Early on, legendary Motown group The Temptations lacked a certain onstage sizzle.
“When we first got together, we’d just stand and sing,” recalled Otis Williams, the only surviving member of The Temptations’ original lineup.
It was bandmate Paul Williams who came up with the idea of dressing the singers in snazzy matching suits and teaching them a few dance moves, including the “Temptation Walk.”
Flashy outfits and skillful choreography remain hallmarks for The Temptations, along with a long string of memorable songs. Over the decades, they’ve recorded 18 No. 1 hit singles, sold tens of millions of albums, and received four Grammy Awards, including a 2012 lifetime achievement award.
On Valentine’s Day, The Temptations will bring their special brand of stagecraft to the Performing Arts Center in San Luis Obispo. A local band, the Damon Castillo Trio, will open the concert, which is organized by the Rotary Club of San Luis Obispo de Tolosa and benefits local youth organizations.
The right lineup
Otis Williams, who lives in Woodland Hills, has served as the leader of The Temptations since the start — a position he earned due to his punctuality.
“I never knew that being on time would bring such responsibilities,” the 72-year-old Detroit native said.
Williams created The Temptations in 1961 by bringing together members of two rival singing groups, The Primes and The Distants.
“We went through a lot of changes to find the right nucleus of guys,” he said, which originally consisted of Elbridge “Al” Bryant, Melvin Franklin, Eddie Kendricks and Otis and Paul Williams (no relation). David Ruffin replaced Bryant in January 1964.
Even with the right lineup, it took a few years before the Temptations scored their first major hit in 1964 with “The Way You Do the Things You Do,” which was co-written and produced by Smokey Robinson. It reached No. 11 on Billboard’s Hot 100 Chart.
“We wanted that hit coming out of the gate,” Otis Williams recalled, but he ultimately didn’t mind the delay.
Waiting, he explained, “just sharpens your appreciation (and) let’s you know that some things are earned.”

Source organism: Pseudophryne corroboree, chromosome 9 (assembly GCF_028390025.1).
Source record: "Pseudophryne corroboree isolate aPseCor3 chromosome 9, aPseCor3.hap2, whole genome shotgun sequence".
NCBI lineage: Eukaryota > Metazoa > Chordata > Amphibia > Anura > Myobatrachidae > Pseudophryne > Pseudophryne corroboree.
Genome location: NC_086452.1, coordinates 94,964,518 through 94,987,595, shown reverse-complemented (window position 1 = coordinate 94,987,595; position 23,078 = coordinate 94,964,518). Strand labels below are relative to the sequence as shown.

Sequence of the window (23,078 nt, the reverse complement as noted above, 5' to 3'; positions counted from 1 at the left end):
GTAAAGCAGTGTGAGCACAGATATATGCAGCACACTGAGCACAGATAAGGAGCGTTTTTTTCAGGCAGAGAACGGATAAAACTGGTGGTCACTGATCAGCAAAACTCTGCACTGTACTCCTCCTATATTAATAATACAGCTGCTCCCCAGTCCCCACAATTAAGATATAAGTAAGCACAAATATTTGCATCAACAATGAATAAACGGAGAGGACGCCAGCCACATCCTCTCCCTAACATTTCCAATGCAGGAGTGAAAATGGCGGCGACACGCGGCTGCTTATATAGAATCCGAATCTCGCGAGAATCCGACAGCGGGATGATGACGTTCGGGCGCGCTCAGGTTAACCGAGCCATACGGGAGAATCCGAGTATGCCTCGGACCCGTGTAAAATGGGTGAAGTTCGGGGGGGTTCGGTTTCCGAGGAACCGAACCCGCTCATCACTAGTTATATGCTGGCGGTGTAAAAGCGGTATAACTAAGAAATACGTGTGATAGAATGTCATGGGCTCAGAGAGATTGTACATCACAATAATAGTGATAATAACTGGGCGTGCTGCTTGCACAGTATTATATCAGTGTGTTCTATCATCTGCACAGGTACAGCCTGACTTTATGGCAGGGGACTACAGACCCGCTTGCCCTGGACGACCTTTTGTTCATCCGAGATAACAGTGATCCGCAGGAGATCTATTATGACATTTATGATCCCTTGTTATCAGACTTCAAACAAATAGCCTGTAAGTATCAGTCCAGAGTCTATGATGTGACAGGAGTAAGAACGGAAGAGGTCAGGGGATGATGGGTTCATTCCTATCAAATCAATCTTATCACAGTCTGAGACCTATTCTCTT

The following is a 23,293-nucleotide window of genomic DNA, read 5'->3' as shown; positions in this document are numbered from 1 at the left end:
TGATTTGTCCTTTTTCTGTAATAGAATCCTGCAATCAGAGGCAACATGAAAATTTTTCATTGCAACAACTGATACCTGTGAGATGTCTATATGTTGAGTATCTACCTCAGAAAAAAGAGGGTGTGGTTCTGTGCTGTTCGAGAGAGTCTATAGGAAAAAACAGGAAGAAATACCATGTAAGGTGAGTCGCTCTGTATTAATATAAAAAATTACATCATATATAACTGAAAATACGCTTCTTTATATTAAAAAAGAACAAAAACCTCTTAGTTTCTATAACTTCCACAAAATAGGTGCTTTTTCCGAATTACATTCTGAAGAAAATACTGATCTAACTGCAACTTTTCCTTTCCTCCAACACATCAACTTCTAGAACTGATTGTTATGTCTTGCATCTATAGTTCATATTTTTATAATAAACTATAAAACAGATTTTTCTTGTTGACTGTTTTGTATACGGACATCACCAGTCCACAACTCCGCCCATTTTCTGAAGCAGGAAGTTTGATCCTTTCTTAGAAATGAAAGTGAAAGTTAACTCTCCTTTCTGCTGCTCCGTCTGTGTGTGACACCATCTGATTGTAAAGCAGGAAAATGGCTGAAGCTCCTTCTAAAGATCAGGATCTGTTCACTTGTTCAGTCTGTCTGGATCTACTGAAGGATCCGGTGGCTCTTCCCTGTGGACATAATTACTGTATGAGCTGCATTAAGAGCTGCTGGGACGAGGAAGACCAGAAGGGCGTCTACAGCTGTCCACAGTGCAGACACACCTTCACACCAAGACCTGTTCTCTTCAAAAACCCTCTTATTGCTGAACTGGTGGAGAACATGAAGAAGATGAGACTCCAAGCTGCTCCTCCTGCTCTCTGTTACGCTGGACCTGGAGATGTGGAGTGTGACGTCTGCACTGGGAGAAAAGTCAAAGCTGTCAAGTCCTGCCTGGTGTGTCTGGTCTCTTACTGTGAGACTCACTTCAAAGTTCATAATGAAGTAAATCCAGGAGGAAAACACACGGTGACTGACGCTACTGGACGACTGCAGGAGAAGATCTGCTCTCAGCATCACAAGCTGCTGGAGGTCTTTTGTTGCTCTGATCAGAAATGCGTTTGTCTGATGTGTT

The Temptations’ next song, “My Girl,” set off a string of hits that included “Ain’t Too Proud to Beg,” “Beauty Is Only Skin Deep,” “I Wish It Would Rain” and “Just My Imagination (Running Away with Me).”
“I knew that when we finished recording ‘My Girl’ … it was going to be a hit,” Williams said. “When you have a song and it’s got great lyrics and beautiful melodies and great orchestration around it, the gut says ‘This is a hit,’ and the gut feeling is on point.”
As the musical tides shifted in the late ’60s and early ’70s, The Temptations moved from classic R&B tunes to songs with political and psychedelic elements, such as “Ball of Confusion (That’s What the World Is Today),” “Papa Was a Rolling Stone” and “Psychedelic Shack.”
Williams said the group’s sound — which centers on a “growling bass, rich tenor soaring way up high and beautiful harmonies in the middle” — evolved naturally.
“We’ve always been the kind of group that can sing almost anything, no matter which way the business turns,” Williams said, from gospel songs to more progressive material. “Our strong suit is being able to adapt to whatever is necessary.”
Searching for dedication
The group’s lineup has proven especially adaptable, changing several times over the course of its history. The current incarnation of The Temptations includes Joe Herndon, Ron Tyson, Terry Weeks and Bruce Williamson.
When looking for new members, “You want to find guys who know The Temptations, guys … with the same dedication to carry on what was there before they got there,” said Williams, who was inducted into the Rock and Roll Hall of Fame along with five other band members in 1989.
“I’m more concerned with heart more so than (with) talent,” he added. “If you get someone who’s not dedicated and focused, who doesn’t have that heart, then you negate what we’re trying to do.”
Williams plans to remain with The Temptations “as long as I have the health and strength and energy to do it,” he said.
Asked what keeps him going, Williams said it’s “seeing people light up when we come out on stage to sing all the hits they’ve come to know and love.”
“Our songs have become a blueprint (for) a lot of people’s lives,” he said. “It’s a great joy to know that our songs have touched so many hearts, and they’re still listened to today.”
IF YOU GO
8 p.m. Friday
Cohan Center, Cal Poly
$38 to $85
756-4849 or www.pacslo.org
Reach Sarah Linn at 781-7907. Stay updated by following @shelikestowatch on Twitter.